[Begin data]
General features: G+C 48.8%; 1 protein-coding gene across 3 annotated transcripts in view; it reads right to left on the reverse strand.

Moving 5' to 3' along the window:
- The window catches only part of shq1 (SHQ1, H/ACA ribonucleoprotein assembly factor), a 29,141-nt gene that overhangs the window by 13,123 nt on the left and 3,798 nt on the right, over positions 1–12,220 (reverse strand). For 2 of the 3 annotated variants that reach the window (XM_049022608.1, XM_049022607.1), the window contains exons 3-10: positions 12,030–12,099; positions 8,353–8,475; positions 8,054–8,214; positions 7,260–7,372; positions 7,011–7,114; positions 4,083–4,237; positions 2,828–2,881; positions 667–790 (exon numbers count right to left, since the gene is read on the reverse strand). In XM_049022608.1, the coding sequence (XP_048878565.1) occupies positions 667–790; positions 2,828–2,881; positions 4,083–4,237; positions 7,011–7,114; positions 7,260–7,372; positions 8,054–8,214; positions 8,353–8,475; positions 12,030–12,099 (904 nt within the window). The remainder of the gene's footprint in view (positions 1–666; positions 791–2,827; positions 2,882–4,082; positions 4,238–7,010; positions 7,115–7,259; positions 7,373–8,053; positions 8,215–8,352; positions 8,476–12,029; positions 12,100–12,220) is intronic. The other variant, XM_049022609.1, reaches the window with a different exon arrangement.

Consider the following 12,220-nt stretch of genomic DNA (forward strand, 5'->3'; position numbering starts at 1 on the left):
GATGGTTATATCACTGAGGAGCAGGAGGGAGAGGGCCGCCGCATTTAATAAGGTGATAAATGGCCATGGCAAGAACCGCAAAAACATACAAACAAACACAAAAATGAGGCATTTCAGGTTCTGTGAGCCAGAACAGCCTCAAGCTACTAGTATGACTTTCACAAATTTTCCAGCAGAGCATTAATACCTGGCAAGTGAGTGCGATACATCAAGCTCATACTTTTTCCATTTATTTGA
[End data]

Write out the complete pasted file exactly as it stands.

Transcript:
General features: G+C 48.8%; 1 protein-coding gene across 3 annotated transcripts in view; it reads right to left on the reverse strand.

Moving 5' to 3' along the window:
- The window catches only part of shq1 (SHQ1, H/ACA ribonucleoprotein assembly factor), a 29,141-nt gene that overhangs the window by 13,123 nt on the left and 3,798 nt on the right, over positions 1–12,220 (reverse strand). For 2 of the 3 annotated variants that reach the window (XM_049022608.1, XM_049022607.1), the window contains exons 3-10: positions 12,030–12,099; positions 8,353–8,475; positions 8,054–8,214; positions 7,260–7,372; positions 7,011–7,114; positions 4,083–4,237; positions 2,828–2,881; positions 667–790 (exon numbers count right to left, since the gene is read on the reverse strand). In XM_049022608.1, the coding sequence (XP_048878565.1) occupies positions 667–790; positions 2,828–2,881; positions 4,083–4,237; positions 7,011–7,114; positions 7,260–7,372; positions 8,054–8,214; positions 8,353–8,475; positions 12,030–12,099 (904 nt within the window). The remainder of the gene's footprint in view (positions 1–666; positions 791–2,827; positions 2,882–4,082; positions 4,238–7,010; positions 7,115–7,259; positions 7,373–8,053; positions 8,215–8,352; positions 8,476–12,029; positions 12,100–12,220) is intronic. The other variant, XM_049022609.1, reaches the window with a different exon arrangement.

Consider the following 12,220-nt stretch of genomic DNA (forward strand, 5'->3'; position numbering starts at 1 on the left):
GATGGTTATATCACTGAGGAGCAGGAGGGAGAGGGCCGCCGCATTTAATAAGGTGATAAATGGCCATGGCAAGAACCGCAAAAACATACAAACAAACACAAAAATGAGGCATTTCAGGTTCTGTGAGCCAGAACAGCCTCAAGCTACTAGTATGACTTTCACAAATTTTCCAGCAGAGCATTAATACCTGGCAAGTGAGTGCGATACATCAAGCTCATACTTTTTCCATTTATTTGA